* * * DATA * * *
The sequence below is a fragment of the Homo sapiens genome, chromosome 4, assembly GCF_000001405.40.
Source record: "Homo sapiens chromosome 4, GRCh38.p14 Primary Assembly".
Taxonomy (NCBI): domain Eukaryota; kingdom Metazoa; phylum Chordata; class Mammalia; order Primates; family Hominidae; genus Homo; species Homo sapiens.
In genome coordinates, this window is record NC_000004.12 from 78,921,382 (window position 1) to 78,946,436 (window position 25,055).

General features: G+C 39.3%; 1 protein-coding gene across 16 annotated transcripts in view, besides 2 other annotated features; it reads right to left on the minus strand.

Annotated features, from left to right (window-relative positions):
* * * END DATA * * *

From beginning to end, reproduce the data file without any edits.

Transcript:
The sequence below is a fragment of the Homo sapiens genome, chromosome 4, assembly GCF_000001405.40.
Source record: "Homo sapiens chromosome 4, GRCh38.p14 Primary Assembly".
Taxonomy (NCBI): domain Eukaryota; kingdom Metazoa; phylum Chordata; class Mammalia; order Primates; family Hominidae; genus Homo; species Homo sapiens.
In genome coordinates, this window is record NC_000004.12 from 78,921,382 (window position 1) to 78,946,436 (window position 25,055).

General features: G+C 39.3%; 1 protein-coding gene across 16 annotated transcripts in view, besides 2 other annotated features; it reads right to left on the minus strand.

Annotated features, from left to right (window-relative positions):